AB - Purpose: This study compared the diagnostic accuracy of a general grammaticality measure (i.e., percentage grammatical utterance; PGU) to 2 less comprehensive measures of grammaticality-a measure that excluded utterances without a subject and/or main verb (i.e., percentage sentence point; PSP) and a measure that looked only at verb tense errors (i.e., percentage verb tense usage; PVT)-in differentiating children with and without language impairment. Method: Two groups of 3-year-olds, 17 with language impairment and 17 with typical language, participated in a picture description task. PGU, PSP, and PVT were computed. Receiver operating characteristic curve analyses were conducted to determine the best cutoff value for each measure.Results: All 3 measures demonstrated a sensitivity of 100%. PGU showed a specificity of 88%, and both PSP and PVT showed a specificity of 82%. In addition, PGU showed a larger positive likelihood ratio than the other 2 measures. Conclusion: PGU, PSP, and PVT were all sensitive to language impairment. However, PGU was less likely than PSP and PVT to misclassify children with typical language. The resultant diagnostic accuracy makes PGU an appropriate measure to use to screen for language impairment.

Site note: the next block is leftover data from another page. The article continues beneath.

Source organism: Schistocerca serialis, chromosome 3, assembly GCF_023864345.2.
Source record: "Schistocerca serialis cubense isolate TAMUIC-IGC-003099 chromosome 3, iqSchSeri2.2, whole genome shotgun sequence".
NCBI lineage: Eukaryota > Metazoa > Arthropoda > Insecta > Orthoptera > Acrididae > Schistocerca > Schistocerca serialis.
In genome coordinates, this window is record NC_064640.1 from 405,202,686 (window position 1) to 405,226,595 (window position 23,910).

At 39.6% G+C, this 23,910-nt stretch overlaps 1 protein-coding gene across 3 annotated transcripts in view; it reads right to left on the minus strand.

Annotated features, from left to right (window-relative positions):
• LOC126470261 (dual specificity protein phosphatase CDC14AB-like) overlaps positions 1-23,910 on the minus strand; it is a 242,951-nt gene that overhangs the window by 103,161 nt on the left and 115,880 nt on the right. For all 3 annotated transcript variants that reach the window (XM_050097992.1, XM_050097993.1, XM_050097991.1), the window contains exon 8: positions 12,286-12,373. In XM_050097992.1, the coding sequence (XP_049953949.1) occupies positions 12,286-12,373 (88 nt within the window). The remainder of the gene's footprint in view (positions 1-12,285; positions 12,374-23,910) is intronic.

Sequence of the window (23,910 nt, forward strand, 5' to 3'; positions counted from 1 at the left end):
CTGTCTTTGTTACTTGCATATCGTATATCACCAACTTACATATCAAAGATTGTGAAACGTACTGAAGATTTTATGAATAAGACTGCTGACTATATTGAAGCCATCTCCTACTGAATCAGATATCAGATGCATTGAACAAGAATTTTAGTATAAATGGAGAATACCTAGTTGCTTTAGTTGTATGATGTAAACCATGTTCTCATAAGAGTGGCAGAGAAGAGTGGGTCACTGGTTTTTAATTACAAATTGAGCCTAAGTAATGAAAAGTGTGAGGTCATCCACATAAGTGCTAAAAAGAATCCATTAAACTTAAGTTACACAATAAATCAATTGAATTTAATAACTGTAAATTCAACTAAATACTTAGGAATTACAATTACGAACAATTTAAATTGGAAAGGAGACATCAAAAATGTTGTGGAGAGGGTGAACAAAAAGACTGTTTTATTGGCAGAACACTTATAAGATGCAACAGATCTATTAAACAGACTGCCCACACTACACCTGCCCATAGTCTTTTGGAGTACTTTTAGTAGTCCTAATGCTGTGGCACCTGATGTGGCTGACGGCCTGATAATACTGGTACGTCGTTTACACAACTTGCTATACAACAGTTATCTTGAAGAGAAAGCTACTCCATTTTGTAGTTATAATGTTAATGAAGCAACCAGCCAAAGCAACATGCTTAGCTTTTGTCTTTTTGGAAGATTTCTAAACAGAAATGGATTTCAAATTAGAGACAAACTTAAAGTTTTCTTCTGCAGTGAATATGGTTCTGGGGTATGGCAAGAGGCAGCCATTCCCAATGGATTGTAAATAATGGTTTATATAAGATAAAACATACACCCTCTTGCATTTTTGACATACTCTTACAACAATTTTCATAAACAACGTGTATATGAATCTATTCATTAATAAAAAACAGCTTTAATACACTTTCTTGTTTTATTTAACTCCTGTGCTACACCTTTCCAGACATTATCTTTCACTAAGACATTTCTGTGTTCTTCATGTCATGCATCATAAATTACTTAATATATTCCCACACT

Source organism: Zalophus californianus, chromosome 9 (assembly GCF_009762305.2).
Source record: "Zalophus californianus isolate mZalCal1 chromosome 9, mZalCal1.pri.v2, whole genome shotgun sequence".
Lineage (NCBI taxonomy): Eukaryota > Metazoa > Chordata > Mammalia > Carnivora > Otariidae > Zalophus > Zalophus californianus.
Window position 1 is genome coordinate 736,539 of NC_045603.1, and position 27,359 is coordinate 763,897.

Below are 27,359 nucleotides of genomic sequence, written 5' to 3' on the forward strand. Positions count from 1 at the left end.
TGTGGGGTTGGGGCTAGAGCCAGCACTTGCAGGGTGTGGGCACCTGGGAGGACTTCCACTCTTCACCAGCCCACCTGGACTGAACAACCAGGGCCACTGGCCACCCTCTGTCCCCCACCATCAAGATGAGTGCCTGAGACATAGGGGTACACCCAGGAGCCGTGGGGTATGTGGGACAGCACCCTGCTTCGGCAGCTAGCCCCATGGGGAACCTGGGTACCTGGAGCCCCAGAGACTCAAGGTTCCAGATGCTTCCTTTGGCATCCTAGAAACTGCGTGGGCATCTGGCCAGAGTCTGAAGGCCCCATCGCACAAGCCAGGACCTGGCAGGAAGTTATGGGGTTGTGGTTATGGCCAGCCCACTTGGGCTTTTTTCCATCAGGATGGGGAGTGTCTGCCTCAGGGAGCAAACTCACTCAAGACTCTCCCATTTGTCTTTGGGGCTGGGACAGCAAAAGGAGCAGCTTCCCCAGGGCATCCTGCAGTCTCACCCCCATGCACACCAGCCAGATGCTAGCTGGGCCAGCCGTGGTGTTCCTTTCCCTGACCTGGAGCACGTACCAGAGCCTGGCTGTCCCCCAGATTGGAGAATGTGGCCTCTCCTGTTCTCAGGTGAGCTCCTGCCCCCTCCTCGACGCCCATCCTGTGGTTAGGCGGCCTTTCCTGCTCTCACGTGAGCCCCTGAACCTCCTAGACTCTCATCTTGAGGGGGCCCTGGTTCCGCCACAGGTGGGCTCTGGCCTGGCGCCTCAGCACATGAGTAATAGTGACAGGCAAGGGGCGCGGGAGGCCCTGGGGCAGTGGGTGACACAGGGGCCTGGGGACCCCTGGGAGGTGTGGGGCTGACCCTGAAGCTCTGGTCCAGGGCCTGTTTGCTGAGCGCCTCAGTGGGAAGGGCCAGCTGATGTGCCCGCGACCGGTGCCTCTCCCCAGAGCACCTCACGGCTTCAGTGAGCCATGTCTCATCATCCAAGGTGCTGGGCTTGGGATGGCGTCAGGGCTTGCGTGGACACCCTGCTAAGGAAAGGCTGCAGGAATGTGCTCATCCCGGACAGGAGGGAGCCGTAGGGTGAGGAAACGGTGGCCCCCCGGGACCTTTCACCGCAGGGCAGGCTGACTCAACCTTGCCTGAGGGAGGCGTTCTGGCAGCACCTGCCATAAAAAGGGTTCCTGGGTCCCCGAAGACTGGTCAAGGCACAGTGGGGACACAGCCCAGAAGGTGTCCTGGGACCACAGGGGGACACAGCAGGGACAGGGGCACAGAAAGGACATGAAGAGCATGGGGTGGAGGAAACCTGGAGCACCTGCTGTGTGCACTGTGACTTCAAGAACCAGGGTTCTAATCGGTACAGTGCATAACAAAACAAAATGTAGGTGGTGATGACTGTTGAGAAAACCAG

KW - Assessment

KW - Children

KW - Language disorders

KW - Language sampling

KW - Syntax

UR - http://www.scopus.com/inward/record.url?scp=84872287176&partnerID=8YFLogxK

U2 - 10.1044/0161-1461(2001/023)

DO - 10.1044/0161-1461(2001/023)

M3 - Article

VL - 44

SP - 20

EP - 31

JO - Language, Speech, and Hearing Services in Schools

JF - Language, Speech, and Hearing Services in Schools

SN - 0161-1461

IS - 1

ER -